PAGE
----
Falkland Islands

We are on our way with our Antarctic voyage and after a day and a night of sailing, we have reached  the Falkland Islands After leaving Ushuaia, we headed east along the Beagle Channel as night was falling and managed to spy Port Williams on the southern (right -side) shore. This is the most southerly permanent settlement in the world.

We awoke yesterday to a rolling sea with 4 metre waves coming from the west and onto the left hand side of the ship.  We were heading north-east to the Falkland Islands. As a result, we were rolling quite a bit and lots of people were feeling sick. I was feeling quite queasy until an hour or so after I managed to take some medication.

We had a few talks by some of our subject matter experts during the day . These covered subject such as on photographic composition, penguin species and the history of the Falkland Islands. Some of these were not well attended with people preferring to stay in their beds or in the lounge where they could get a view of the horizon and avoid feeling nauseous. A compulsory talk on Zodiac safety preceded our happy hour and then we had dinner dinner with an introduction to our expedition staff. Our expedition leader is Graeme from NZ with other members rom diverse placers such as Canada, Scotland, Australia and the USA. They all seem very competent and they should make this a great trip.

The meals have been really good with a full breakfast, solid lunch and three course dinners with three choices of dishes, I didn’t have a great appetite for breakfast and lunch yesterday but by afternoon, the wind had abated and shifted round to blow from behind us. It was pretty calm by dinner time and much more comfortable.However, I am sure that we will get some more rough weather before this cruise is over.

This morning, we had our first landing for this trip. We stopped at West Point Island in the Eastern Falklands. Because of the spring tide, the ship needs to be in a and out of the bay where our landing spot was located  by 10;am, otherwise the spring tide would have been too strong for us to get out again. The scenery here is just like any other sub-antarctic island – desolate and windswept. It reminds me of some parts of SW Tasmania and the Scottish highlands.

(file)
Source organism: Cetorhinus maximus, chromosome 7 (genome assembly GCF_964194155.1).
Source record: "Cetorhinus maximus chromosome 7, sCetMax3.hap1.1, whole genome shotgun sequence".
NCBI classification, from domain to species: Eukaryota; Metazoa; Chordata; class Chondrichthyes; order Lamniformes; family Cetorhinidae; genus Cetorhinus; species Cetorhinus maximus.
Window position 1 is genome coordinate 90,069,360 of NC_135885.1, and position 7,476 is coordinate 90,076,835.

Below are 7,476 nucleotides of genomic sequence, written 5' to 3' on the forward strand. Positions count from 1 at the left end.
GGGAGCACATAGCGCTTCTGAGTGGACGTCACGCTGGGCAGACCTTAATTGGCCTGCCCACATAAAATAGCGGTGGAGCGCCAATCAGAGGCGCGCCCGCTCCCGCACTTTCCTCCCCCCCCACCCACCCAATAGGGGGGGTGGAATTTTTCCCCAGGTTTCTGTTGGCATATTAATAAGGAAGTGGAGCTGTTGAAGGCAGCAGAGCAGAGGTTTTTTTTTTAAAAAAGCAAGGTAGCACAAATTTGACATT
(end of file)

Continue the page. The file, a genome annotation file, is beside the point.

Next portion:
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As usual for an expedition like this, we have no rigid agenda – needing to be flexible and make adjustments to suit the weather, time and tides. As a variation from our original plan, we started the day with a quick snack and coffee and then we were out in zodiacs at 5.45 am. Our landing site was at a farm landing, about one kilometre away.

West Point Island is occupied by a very stoic sheep farmer and we walked across his land for half an hour to some cliffs on the other side of the peninsular where we could see Rockhopper Penguins and a Black-Browed Albatross breeding area. We spent a couple of hours watching these birds before walking back to the zodiacs and being back on the ship in time to suit the tide.

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Lunch (brunch) was ready for us when we returned and just after lunch, we were back in the zodiacs for another shore excursion. This time, we went to Carcass Island to see Magellanic penguins. These birds are about twice the size of the Rockhoppres and most are moulting at this time of the year. They have a band of black feathers (like an inverted  horseshoe) which runs up each side of their chest and across the bottom of their chin.

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This area is a bird watchers paradise and all the ‘Twitchers’ were getting really excited about the birds that they were seeing. We walked for an hour around the bay to another farmhouse and enjoyed a lovely afternoon tea of scones and cakes with the lady of the house. She must have been baking for days to provide us with the spread that she laid out for all ninety five of us.  Now, we have a quiet few hours on the ship before dinner.

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We have quite a special guest on this ship. At the moment a group of adventurers is re-creating Shackleton’s voyage from Elephant Island to South Georgia. This was the route he took in trying to find a rescue for his men in 1912 when his ship, the Endurance, was crushed by the winter ice. His expedition was trying to be the first to cross the entire Antarctic continent. These modern day adventurers are using the same type of clothing as used by Shackleton and in an exact replica of his boat. We will see Shackleton’s grave in South Georgia and expect to meet these adventurers when they arrive at Grytviken, an old whaling station site and now the administrative centre for the South Georgian government. Shackleton’s grand daughter, Alexandra, is travelling with us on the ship. She is the patron of the Shackleton Foundation and we are interested in a talk that she will give sometime during our voyage about Sir Ernest Shackleton and his life. She is the daughter of his son, who was only ten year of age when Shackleton died, therefore she never met her famous grandfather..

One comment

  1. Trina Bruce · ·

    Bruce, how wonderful to be only 2 degrees of separation from Shackleton. Can imagine Magellan’s, Drake’s Cook’s through to the clippers trips if it’s this rough for you all. I will be interesting to hear if Brunel’s Steam ship “The Great Britain” is mentioned in Pt Stanley. She was towed back to Bristol from there some years ago and restored but for the hull, to far gone, she’s now in the dry dock where she was built and looks beautiful. that said wouldn’t like to have rounded the Cape in her.